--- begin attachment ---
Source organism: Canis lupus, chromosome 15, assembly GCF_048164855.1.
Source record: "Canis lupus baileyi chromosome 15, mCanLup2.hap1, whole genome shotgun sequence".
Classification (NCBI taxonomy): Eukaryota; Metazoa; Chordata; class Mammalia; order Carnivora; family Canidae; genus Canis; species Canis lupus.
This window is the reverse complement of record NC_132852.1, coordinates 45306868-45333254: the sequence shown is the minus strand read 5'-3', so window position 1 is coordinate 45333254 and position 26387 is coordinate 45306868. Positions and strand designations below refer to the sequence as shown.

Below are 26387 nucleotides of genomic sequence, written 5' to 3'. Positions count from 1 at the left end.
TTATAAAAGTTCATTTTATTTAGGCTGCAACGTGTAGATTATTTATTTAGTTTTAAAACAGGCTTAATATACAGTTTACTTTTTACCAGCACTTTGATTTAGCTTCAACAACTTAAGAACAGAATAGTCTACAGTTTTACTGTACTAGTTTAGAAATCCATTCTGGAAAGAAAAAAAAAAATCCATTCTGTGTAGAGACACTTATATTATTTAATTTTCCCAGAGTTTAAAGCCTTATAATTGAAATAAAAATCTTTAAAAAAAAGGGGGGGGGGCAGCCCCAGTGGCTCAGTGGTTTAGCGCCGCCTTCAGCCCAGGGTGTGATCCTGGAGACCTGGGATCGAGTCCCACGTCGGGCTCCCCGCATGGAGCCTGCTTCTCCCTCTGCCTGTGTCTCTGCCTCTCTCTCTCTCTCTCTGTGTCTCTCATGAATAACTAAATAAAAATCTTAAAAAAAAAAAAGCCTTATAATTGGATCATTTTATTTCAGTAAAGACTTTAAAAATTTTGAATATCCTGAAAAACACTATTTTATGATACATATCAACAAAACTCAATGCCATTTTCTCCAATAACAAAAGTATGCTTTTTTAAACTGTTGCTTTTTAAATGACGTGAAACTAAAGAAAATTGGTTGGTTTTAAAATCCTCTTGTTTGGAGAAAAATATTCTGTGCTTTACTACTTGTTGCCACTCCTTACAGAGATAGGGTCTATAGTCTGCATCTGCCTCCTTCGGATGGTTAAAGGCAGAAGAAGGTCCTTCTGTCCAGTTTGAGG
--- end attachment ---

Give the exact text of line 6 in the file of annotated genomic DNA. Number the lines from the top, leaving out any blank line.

TTATAAAAGTTCATTTTATTTAGGCTGCAACGTGTAGATTATTTATTTAGTTTTAAAACAGGCTTAATATACAGTTTACTTTTTACCAGCACTTTGATTTAGCTTCAACAACTTAAGAACAGAATAGTCTACAGTTTTACTGTACTAGTTTAGAAATCCATTCTGGAAAGAAAAAAAAAAATCCATTCTGTGTAGAGACACTTATATTATTTAATTTTCCCAGAGTTTAAAGCCTTATAATTGAAATAAAAATCTTTAAAAAAAAGGGGGGGGGGCAGCCCCAGTGGCTCAGTGGTTTAGCGCCGCCTTCAGCCCAGGGTGTGATCCTGGAGACCTGGGATCGAGTCCCACGTCGGGCTCCCCGCATGGAGCCTGCTTCTCCCTCTGCCTGTGTCTCTGCCTCTCTCTCTCTCTCTCTGTGTCTCTCATGAATAACTAAATAAAAATCTTAAAAAAAAAAAAGCCTTATAATTGGATCATTTTATTTCAGTAAAGACTTTAAAAATTTTGAATATCCTGAAAAACACTATTTTATGATACATATCAACAAAACTCAATGCCATTTTCTCCAATAACAAAAGTATGCTTTTTTAAACTGTTGCTTTTTAAATGACGTGAAACTAAAGAAAATTGGTTGGTTTTAAAATCCTCTTGTTTGGAGAAAAATATTCTGTGCTTTACTACTTGTTGCCACTCCTTACAGAGATAGGGTCTATAGTCTGCATCTGCCTCCTTCGGATGGTTAAAGGCAGAAGAAGGTCCTTCTGTCCAGTTTGAGG